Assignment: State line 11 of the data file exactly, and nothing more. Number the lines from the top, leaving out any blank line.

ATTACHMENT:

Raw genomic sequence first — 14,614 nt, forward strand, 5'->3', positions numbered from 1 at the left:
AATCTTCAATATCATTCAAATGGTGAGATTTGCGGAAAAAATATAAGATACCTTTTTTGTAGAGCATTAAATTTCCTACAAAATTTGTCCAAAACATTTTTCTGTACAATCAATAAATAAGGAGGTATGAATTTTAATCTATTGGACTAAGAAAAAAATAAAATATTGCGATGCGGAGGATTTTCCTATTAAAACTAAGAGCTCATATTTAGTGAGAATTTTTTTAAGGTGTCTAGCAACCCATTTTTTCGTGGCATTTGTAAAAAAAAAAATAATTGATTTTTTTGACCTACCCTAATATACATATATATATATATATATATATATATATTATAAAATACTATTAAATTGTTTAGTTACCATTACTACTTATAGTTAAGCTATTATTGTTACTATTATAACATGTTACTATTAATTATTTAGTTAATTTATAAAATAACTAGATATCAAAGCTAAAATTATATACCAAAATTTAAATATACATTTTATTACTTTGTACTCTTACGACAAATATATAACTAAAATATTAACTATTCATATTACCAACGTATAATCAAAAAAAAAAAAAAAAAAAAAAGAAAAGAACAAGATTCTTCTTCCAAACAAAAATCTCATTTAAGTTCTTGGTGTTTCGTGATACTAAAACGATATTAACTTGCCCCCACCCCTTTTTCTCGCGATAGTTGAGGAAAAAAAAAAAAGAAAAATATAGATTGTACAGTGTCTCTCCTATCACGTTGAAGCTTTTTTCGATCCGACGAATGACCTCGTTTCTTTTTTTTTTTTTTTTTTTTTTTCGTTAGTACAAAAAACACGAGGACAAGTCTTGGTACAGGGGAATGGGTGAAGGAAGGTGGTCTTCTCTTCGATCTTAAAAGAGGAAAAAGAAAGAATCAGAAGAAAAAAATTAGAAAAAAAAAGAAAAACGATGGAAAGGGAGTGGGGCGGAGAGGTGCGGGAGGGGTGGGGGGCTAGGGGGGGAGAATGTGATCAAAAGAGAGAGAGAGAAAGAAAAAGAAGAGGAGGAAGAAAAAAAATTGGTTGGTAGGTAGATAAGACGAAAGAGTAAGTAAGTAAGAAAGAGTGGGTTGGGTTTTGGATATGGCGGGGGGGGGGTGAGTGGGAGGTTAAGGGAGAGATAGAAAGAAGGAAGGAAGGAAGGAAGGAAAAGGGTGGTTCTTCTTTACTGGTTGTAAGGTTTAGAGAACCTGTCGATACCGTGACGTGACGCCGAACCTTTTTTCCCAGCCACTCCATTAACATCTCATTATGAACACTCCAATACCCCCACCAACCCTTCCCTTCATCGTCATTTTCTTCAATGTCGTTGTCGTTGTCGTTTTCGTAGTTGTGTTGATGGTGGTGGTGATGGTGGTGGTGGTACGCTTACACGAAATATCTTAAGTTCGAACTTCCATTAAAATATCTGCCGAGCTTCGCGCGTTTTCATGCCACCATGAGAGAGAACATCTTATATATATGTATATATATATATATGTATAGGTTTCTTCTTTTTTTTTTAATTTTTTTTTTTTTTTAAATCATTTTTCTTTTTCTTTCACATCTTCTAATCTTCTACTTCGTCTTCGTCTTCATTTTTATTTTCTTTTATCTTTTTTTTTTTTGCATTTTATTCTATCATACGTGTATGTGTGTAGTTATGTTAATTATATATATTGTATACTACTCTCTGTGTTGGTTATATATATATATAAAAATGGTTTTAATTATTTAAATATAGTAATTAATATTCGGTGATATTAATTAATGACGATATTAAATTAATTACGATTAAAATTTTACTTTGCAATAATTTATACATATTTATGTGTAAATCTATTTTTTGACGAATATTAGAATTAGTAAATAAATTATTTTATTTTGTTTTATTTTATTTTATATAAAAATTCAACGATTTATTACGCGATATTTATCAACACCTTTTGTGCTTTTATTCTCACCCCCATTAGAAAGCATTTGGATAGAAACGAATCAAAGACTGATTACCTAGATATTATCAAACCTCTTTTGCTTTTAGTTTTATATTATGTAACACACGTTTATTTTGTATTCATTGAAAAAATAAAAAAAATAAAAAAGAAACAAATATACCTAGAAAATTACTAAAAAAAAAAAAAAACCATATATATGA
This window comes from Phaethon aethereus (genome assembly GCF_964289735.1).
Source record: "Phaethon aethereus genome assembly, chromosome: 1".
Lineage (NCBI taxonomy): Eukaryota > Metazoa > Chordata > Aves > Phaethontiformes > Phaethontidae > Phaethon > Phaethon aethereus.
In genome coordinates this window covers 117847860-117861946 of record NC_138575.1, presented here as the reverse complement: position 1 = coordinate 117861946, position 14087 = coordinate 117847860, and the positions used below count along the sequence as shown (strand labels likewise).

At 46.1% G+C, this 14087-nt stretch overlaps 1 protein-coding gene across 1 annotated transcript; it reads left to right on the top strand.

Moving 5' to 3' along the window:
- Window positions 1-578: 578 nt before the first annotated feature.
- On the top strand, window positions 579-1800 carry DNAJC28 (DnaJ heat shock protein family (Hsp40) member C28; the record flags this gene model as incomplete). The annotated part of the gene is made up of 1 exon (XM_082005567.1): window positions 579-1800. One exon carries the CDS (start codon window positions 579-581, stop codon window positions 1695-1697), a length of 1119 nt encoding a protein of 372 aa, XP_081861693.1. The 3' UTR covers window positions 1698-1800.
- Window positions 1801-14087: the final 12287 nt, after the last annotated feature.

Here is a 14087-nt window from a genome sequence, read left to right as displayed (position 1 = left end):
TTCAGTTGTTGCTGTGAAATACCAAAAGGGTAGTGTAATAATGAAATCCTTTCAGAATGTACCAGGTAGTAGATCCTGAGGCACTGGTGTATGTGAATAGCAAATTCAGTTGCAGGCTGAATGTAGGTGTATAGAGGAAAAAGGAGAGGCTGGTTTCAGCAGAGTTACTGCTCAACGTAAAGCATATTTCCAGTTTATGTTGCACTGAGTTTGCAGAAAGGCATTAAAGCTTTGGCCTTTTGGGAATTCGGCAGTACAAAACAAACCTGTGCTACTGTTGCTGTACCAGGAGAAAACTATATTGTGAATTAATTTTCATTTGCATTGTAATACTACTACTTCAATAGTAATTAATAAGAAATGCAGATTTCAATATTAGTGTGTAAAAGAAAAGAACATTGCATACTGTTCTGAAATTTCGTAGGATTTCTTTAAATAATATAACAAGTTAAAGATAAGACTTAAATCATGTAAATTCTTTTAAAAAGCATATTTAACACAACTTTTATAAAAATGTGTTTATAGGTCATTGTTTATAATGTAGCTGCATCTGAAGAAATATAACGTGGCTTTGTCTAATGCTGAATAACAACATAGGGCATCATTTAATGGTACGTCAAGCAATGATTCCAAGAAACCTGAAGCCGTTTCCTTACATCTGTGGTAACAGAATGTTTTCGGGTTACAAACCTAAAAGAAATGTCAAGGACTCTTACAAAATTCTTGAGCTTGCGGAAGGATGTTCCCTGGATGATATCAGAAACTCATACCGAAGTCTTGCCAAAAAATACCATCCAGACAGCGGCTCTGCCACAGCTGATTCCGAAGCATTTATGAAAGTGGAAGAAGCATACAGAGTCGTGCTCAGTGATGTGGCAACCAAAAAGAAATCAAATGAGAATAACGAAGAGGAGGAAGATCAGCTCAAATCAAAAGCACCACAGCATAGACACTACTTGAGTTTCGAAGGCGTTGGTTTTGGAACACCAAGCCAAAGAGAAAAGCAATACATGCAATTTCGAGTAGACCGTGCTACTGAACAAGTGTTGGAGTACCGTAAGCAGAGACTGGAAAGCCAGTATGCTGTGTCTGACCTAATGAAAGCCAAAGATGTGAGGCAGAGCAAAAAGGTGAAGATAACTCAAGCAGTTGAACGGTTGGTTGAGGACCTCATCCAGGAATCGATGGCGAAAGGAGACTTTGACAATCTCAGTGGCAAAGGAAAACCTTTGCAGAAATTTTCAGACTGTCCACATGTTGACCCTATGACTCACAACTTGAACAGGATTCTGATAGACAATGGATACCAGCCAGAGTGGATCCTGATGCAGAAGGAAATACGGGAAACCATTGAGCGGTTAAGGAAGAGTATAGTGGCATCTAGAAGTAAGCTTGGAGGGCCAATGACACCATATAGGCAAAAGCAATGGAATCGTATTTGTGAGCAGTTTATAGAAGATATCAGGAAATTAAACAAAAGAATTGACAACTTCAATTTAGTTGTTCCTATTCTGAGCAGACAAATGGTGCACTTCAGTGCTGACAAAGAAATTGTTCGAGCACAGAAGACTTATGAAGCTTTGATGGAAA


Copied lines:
- Window positions 1801-14087: the final 12287 nt, after the last annotated feature.